New opening in Rome: "Museo della Forma Urbis"

New opening in Rome: "Museo della Forma Urbis"

A journey into Rome’s historic core is now possible since the opening of the Parco Archeologico del Celio and the new Museo della Forma Urbis.

Rome, the eternal city, has recently welcomed a new gem into its already wealthy cultural diadem: the recently opened Parco Archeologico del Celio (Archaeological Park of the Celio) and the new museum called Museo della Forma Urbis. This marks a turning point in improving Rome’s historical heritage, offering visitors a one-of-a-kind experience.

The Parco Archeologico del Celio, located on the northern part of the hill that bears the same name, is not just a green sanctuary in the Roman city, but also a custodian of priceless archaeological treasures. Prominent among these are the foundations of the Tempio del Divino Claudio. These alone testify to this area’s greatness and historical importance.

The most important part of this new opening, however, is the Museo della Forma Urbis, housed in the building which previously housed the Gil Gymnasium. The famous Forma Urbis Romae comes to life here; it is a marble map of ancient Rome, engraved between 203 and 211 A.D. under Emperor Lucius Septimius Severus. This map is one of the rarest and most important records of the ancient city. It is now on display in a way that enhances its legibility, despite its impressive size and fragmentary state.

The museum’s most striking innovation is perhaps the overlapping of the fragments of the Forma Urbis onto the “Grande Mappa” (or great map) that Giovanni Battista Nolli created in 1748 and which has been placed on the floor of the main hall. This pairing creates a visual bridge between past and present, allowing visitors to literally step onto history.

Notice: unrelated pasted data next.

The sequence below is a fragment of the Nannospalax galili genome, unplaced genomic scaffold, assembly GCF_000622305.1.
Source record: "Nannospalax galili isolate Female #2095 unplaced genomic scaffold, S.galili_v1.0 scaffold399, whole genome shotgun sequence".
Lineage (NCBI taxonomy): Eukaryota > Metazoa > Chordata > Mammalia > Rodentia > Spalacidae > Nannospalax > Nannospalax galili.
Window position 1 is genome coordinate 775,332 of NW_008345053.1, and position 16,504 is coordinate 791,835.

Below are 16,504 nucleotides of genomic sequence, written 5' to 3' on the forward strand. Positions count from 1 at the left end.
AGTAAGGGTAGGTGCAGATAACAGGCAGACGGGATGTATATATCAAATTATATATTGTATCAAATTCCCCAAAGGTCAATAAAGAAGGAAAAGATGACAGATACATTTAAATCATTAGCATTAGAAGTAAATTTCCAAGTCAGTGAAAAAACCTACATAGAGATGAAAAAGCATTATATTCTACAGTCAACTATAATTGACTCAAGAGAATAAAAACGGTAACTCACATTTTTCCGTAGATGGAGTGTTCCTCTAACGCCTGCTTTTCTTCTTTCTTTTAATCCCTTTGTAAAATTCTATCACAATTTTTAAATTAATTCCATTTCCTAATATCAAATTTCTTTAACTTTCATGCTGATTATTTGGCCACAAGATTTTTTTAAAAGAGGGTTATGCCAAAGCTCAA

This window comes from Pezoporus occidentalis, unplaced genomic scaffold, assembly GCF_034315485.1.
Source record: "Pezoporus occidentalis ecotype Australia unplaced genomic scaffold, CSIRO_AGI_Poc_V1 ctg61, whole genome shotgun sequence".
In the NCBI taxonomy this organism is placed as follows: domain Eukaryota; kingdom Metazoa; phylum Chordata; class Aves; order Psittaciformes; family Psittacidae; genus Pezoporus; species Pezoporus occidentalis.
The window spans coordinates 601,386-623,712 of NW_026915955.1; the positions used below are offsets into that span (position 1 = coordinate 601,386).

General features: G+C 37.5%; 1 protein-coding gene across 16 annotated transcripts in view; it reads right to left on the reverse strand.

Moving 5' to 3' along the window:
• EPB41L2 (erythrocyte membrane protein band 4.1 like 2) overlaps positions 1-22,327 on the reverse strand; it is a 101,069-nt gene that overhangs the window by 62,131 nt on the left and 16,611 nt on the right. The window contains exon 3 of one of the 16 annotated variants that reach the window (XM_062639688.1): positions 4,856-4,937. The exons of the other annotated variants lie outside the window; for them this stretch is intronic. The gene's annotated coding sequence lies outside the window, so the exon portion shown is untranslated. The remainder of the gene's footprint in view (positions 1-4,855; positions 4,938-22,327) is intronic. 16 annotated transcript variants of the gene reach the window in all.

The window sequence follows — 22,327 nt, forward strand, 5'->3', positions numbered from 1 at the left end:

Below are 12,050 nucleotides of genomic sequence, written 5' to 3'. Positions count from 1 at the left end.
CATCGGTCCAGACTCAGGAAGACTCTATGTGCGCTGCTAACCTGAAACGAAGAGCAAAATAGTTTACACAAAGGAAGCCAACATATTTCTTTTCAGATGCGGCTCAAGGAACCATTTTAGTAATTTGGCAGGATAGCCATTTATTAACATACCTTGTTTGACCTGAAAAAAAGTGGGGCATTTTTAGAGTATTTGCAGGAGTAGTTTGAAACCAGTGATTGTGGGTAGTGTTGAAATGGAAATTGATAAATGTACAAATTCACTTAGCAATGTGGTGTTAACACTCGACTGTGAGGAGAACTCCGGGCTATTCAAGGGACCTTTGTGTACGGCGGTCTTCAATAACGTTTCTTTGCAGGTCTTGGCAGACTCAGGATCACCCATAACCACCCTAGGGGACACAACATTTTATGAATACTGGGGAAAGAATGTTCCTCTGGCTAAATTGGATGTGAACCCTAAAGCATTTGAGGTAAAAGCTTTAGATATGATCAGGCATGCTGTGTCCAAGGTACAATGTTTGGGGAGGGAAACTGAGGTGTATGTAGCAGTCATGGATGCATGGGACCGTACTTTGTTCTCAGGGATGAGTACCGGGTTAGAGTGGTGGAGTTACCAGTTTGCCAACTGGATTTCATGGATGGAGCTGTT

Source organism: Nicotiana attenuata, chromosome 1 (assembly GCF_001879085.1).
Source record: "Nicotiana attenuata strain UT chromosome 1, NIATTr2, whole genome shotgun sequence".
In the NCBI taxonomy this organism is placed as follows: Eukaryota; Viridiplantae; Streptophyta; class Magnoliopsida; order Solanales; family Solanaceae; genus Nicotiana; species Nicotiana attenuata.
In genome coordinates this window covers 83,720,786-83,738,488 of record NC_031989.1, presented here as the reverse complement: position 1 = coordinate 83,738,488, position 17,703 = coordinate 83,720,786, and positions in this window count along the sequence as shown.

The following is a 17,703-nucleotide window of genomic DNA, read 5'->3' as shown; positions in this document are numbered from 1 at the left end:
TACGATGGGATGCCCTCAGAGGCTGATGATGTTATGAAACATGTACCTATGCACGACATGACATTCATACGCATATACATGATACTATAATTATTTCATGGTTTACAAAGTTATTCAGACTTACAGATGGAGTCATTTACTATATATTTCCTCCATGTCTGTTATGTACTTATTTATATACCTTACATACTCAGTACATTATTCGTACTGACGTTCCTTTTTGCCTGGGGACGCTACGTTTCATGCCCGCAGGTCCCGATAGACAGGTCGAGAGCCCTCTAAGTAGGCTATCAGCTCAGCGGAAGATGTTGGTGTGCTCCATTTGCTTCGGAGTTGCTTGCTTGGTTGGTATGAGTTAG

The museum is open Tuesday through to Sunday, 10:00 a.m. to 04:00 p.m.. Tickets are available online, through the call center or at the museum’s ticket office. This opening is part of a larger project to enhance the entire area of the Celio. The project, in fact, includes the restoration of surrounding buildings and the organizing of epigraphic materials and findings from the archaeological excavations of the late 19th-century.

All in all, the opening of the Parco Archeologico del Celio and the Museo della Forma Urbis does not just represent a cultural enrichment for the city of Rome, but also an invitation to immerse oneself within history, and discover the roots of one of the most influential civilizations of the ancient world. For history and archaeology enthusiasts, and for anyone wishing to connect with Rome’s glorious past, it is definitely an unmissable experience.

Photos from Roma Capitale website (